On May 20, 2014, the state of Pennsylvania joined New York, New Hampshire, Vermont, Massachusetts, Arkansas, DC and 12 other jurisdictions in granting full legal recognition to citizens entering same-sex marriages.
While these jurisdictions may have finally made up their minds about their position on who gets to marry, they haven’t settled every question attached to the right to marry.
The question of co-ownership
In states that do not permit same-sex marriage, couples that wish to own property together usually use the joint ownership method: where each partner holds title to half of the property in question. When one partner dies, his or her share of the title automatically devolves to the surviving partner.
When two partners jointly own title to a piece of property in this way, neither is able to sell their share on their own. There is a serious area risk involved, though: if one of the partners owes money to a creditor who wishes to sue for payment, the court may allow their share to be attached.
The co-ownership method, then, is satisfactory.
When you marry there’s an alternative
Married couples pick a different method of joint ownership called tenancy by the entirety. For married couples, this method tends to be recommended by lawyers as the most sensible option of all. Under this method of joint property ownership, when one spouse dies, the surviving partner becomes sole owner. Additionally, when one spouse owes money to creditors, there is no risk of attachment: the property isn’t divisible. This method of joint property ownership is now open to same-sex couples.
When same-sex couples marry, they should move right away to retitle any property they own, making sure that they hold it as tenants by the entirety. Retitling property is a simple process. All one needs to do is to approach a law firm to have a new deed recorded. These deeds do not even attract recordation or transfer taxes.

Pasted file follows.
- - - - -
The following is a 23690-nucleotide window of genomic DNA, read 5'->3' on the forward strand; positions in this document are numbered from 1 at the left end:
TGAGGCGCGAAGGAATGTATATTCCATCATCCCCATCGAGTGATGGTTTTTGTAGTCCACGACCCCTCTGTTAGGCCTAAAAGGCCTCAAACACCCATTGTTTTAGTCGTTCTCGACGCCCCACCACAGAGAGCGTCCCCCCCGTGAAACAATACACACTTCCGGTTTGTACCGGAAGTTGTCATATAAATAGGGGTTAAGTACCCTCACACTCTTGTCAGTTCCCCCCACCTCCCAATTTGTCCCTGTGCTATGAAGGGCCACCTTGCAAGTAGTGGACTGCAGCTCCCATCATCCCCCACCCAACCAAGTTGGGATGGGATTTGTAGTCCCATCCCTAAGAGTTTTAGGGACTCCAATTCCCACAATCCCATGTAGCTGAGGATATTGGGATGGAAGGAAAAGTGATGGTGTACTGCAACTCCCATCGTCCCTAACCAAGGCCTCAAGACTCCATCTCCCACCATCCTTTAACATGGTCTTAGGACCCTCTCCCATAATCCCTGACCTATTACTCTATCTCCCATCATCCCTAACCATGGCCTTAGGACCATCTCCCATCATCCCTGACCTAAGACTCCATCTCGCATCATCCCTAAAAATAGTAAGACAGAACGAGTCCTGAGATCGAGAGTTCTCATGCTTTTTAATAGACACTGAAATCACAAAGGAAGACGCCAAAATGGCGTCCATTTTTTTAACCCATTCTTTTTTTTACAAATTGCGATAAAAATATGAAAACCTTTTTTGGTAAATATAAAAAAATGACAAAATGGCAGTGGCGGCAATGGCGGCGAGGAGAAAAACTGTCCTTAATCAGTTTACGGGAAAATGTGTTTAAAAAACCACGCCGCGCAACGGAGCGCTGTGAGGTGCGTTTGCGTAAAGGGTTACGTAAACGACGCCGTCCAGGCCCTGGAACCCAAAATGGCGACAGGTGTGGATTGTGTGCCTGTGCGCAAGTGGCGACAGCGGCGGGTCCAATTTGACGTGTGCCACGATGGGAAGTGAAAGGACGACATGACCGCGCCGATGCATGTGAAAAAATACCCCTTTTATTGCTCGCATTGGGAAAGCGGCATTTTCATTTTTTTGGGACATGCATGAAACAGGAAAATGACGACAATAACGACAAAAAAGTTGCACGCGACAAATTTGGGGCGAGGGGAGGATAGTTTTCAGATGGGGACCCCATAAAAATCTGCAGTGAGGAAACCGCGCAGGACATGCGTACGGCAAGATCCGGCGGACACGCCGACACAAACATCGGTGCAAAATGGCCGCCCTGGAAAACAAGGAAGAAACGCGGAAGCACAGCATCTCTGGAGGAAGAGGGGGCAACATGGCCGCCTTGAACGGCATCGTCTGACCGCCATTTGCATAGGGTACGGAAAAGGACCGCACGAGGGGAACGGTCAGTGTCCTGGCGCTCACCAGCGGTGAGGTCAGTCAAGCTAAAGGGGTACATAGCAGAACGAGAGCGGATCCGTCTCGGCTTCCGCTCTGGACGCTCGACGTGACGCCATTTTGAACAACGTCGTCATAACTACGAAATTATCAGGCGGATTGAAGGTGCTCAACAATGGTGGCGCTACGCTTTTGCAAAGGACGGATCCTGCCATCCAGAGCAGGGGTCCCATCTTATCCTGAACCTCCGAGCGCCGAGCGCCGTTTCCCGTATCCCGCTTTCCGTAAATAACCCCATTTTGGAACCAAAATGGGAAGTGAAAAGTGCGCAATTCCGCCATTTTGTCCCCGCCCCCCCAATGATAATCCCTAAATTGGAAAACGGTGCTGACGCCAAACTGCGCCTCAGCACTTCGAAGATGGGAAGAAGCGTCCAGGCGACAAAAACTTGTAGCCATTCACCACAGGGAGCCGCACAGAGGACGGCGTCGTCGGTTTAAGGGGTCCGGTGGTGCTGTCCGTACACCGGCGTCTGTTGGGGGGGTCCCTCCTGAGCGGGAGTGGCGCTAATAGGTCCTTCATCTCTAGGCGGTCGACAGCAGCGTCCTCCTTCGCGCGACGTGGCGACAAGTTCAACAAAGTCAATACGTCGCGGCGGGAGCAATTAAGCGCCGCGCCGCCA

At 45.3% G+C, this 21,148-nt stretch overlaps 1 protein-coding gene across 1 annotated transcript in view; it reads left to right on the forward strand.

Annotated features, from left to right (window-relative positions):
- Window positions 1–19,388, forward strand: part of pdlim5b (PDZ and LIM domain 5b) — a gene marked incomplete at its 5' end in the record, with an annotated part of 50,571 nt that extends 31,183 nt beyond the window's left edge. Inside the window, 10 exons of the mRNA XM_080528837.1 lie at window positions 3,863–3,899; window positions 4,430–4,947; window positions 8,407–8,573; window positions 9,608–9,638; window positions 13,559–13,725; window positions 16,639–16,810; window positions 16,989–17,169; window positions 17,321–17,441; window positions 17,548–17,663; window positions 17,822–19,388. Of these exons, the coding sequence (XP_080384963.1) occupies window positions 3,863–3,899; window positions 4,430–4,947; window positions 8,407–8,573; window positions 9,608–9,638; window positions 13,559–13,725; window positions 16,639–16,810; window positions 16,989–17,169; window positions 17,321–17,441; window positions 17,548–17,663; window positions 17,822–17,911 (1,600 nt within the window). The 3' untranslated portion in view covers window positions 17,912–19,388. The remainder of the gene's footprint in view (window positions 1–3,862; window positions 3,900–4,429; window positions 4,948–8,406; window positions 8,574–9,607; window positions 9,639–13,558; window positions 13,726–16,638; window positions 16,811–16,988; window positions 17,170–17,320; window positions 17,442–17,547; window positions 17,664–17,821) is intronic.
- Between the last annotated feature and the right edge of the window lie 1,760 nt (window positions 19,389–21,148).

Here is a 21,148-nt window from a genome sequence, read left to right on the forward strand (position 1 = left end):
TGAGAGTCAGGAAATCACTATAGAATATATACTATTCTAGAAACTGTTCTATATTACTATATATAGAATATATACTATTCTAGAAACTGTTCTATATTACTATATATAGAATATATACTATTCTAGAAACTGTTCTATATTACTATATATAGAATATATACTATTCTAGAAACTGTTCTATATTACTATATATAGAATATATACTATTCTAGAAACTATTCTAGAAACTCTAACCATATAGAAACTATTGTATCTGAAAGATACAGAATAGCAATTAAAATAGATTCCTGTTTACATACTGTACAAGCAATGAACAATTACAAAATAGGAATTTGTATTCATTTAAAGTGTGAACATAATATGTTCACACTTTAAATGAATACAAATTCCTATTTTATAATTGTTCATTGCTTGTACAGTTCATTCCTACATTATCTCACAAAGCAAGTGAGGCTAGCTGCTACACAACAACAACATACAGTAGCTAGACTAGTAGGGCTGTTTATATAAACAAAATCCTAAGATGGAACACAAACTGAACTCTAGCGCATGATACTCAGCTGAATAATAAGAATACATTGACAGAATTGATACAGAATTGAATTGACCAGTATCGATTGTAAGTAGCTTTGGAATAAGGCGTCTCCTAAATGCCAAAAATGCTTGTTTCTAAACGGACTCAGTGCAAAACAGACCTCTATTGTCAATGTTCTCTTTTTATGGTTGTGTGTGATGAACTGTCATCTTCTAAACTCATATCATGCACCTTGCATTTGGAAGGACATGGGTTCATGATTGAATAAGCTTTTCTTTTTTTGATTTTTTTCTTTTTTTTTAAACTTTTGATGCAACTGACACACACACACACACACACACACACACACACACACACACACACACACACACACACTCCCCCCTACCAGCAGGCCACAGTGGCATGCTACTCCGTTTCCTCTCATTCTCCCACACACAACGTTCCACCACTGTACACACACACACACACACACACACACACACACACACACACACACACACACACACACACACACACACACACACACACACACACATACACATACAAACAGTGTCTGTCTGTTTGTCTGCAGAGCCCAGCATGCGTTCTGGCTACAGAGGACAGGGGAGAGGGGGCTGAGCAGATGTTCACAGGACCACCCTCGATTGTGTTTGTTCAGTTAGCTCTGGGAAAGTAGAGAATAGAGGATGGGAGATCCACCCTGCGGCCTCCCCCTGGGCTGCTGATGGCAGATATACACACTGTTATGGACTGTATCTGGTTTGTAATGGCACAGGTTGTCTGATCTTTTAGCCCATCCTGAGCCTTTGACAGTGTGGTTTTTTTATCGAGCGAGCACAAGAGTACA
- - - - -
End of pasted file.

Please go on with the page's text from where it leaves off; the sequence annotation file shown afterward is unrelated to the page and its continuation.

Not every state allows tenancy by the entirety: Pennsylvania is one of the few that do.
PA LGBT legal issues you need to be aware of
The protections available to married same-sex couples in Pennsylvania are often not available to them when they jointly buy property in other states. If a state does not recognize same-sex marriage, tenancy by the entirety will not be possible for them even if the state allows straight married couples to own property by this method.
Same-sex couples in Pennsylvania, though, do get to take advantage of federal laws related to joint property ownership. The Garn-St. Germain Act is an example. Under this law, all married people get to transfer property to their spouses without having the due-on-sale clause apply. While there is nothing specifically said about same-sex marriages, they are considered covered.
It’s truly wonderful that Pennsylvania finally recognizes same-sex marriage. Couples that wish to get married, though, need to understand that new legal scenarios can come with a few rough edges.